As Tony D’Agostino puts it, he’s strictly in the business of buying and selling parts, not cars. Over the last several decades the enthusiast has built one of the largest inventories of vintage 1960s and ’70s Mopar pieces and parts. He’s well known in the hobby, having appeared on the hit television show, ‘Graveyard Carz’. The passionate enthusiast has also written for “Mopar Muscle” and “High Performance Mopar”.
Like Father, Like Son
The enthusiast has always loved Mopars, a passion he attributes to his dad, Bob D’Agostino. Bob did his fair share of not only driving and collecting but also racing. One of his favorite rides was a Max Wedge-powered drag car. He also bought a 1963 Sport Fury new. All that high-octane action rubbed off on Tony. His first car was a 1970 Road Runner convertible which he still owns today. Along the way, he acquired a 1970 GTX for parts. After getting what he needed, he was able to sell the remaining pieces and recoup his investment. That lit the fire and ever, he’s been pounding the pavement, attending swap meets and car shows around the country, digging through booths and stalls, on the hunt to acquire rare and worthwhile parts. That passion grew to become what’s known today as Tony’s Parts, the ultimate source for the enthusiast seeking the hard to find goods for their Mopar rides.
Moving on at Mecum
Tony is adamant he’s not one to buy vehicles lightly. Over the past several decades, he’s acquired and built some rare machines and only now, is finally ready to part ways a select few. The lot of five Mopars will be appearing and crossing the block at the upcoming 2020 Mecum Kissimmee Auction. Each of the cars received the full video treatment by the auction house, allowing you to hear right from Tony just how special each ride really is.
Local Legend Returns: 1966 Plymouth Hemi Satellite
Tony has no doubt many looking to mix it up with this humble appearing 1966 Plymouth Satellite were in for a rude awakening when it left them in the dust. That’s because under the coupe’s hood is the legendary 426 Street Hemi V8.
It got plenty of use, being ordered new by a young man with a heavy right foot. His name was Jesse James and he was a jeweler with an eye for fancy things. One January 28th, 1966, he strolled into Hurly Chrysler-Plymouth, in Seaford Delaware to order the new ride. “James loaded it up with every available option,’ explains Tony, who acquired the car in 2010. “According to his son, he wanted the car fast but also luxurious.” James naturally ticked the box for the Hemi, ringing up at $907.60, as well as other items like disc brakes ($100), a Sure Grip differential ($37.60) and a clock ($15). All told, the muscle machine costs $4,275.70. All those items and more saw action, as James raced the car, performing quite well. While most racers were abused, James took meticulous care of the Mopar and today, it only shows some 6,000 miles on the odometer.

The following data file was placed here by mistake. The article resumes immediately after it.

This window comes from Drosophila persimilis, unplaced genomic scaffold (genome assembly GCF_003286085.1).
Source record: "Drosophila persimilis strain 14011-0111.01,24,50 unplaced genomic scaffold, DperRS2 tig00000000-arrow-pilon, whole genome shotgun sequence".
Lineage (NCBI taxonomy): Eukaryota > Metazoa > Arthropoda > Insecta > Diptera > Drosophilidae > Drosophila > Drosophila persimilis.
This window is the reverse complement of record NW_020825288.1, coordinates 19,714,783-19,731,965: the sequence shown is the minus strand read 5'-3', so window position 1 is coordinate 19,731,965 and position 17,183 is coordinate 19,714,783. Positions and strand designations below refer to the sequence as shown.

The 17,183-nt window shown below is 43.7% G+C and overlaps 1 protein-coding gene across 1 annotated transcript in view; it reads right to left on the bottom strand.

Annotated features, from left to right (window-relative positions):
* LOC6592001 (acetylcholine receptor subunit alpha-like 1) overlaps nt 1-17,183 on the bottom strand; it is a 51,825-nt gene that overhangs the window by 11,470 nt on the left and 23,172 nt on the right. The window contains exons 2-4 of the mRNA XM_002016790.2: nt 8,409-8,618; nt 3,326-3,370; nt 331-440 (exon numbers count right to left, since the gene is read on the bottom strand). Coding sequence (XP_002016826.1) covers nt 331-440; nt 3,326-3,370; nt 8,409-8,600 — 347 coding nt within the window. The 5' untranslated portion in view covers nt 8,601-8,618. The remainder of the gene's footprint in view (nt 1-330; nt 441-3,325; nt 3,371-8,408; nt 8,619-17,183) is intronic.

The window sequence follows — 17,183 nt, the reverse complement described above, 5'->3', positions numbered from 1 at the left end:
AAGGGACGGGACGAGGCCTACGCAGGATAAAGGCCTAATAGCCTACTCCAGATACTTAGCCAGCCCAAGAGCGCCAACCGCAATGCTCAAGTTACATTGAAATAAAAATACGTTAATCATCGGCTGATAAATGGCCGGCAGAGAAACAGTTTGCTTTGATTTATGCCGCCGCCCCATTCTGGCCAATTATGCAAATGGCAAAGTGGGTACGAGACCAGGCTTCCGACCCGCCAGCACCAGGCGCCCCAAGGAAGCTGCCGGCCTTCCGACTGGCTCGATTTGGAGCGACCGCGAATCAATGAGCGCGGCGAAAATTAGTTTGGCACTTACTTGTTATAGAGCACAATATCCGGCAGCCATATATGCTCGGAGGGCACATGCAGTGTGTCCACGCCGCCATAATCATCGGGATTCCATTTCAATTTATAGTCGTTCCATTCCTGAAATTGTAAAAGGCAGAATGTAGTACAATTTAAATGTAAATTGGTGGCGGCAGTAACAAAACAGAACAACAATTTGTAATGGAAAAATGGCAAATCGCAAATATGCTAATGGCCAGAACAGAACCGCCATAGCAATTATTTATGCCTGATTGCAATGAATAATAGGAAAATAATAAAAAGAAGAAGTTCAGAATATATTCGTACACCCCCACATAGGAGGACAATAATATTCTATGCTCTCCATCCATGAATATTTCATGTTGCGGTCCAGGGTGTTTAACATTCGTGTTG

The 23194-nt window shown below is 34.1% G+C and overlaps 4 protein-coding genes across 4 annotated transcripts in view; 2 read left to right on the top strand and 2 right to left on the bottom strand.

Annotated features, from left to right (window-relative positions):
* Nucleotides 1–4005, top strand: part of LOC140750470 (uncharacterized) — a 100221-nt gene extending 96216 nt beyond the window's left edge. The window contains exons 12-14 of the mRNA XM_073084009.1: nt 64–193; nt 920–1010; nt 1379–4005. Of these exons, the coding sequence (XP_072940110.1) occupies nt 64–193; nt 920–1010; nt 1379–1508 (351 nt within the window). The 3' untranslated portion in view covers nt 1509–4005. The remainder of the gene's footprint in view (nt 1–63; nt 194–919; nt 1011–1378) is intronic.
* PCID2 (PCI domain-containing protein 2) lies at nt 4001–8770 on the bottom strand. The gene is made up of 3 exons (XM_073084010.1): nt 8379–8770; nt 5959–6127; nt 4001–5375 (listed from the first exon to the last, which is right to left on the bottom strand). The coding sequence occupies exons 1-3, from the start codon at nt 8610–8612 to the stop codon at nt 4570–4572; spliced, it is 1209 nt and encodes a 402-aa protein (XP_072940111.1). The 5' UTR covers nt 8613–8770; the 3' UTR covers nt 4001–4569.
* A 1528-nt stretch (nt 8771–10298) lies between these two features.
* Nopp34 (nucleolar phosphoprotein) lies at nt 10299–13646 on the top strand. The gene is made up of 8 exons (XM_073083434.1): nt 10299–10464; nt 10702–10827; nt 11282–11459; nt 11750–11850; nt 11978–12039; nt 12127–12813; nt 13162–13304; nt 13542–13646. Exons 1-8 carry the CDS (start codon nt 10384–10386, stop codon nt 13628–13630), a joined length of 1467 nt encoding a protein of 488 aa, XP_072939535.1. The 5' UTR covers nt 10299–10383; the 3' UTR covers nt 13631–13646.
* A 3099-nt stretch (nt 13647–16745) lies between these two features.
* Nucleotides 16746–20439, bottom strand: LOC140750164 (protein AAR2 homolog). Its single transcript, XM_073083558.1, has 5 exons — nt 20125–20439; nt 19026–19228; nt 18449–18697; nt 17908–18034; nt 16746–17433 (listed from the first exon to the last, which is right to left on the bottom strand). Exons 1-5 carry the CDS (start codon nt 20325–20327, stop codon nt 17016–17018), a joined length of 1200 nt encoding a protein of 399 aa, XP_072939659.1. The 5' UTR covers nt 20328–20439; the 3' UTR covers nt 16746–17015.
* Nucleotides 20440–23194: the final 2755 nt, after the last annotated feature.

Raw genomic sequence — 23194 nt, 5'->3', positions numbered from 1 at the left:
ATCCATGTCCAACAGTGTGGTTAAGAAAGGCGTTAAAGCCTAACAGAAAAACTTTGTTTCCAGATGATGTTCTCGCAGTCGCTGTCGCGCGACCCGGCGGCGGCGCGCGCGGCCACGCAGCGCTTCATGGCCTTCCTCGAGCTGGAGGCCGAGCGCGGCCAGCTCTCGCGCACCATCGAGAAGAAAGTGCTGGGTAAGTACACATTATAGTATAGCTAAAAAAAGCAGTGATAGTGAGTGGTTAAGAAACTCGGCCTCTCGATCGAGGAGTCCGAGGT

He kept it through his passing a decade ago. Another collector in Florida purchased it and soon thereafter, it ended up in Tony’s hands. The enthusiast returned the legend to Delaware, where it was met by friendly faces. “Being only some twenty miles from where the car was sold new and where James lived, when I show the car, people recognize and remember it,’ explains Tony.
The Finest: 1969 Dodge Daytona
As Tony puts it, this 1969 Dodge Daytona ‘is the best restored Daytona’ out there and he’s probably not wrong. The winged warrior was sold new at St. Anne Dodge in St. Ann, Missouri. An owner in 1975 encountered some issues with the driver’s door not closing and sold the classic to two brothers. They rolled it into a steel outbuilding on their property, leaving it there until 2005. That’s when one of Tony’s customers came across the rare machine. He purchased the Dodge and in turn, sold it to Tony, drawn to the car’s rare color scheme. It’s one of just two painted in white with a red wing and interior and equipped with the automatic transmission.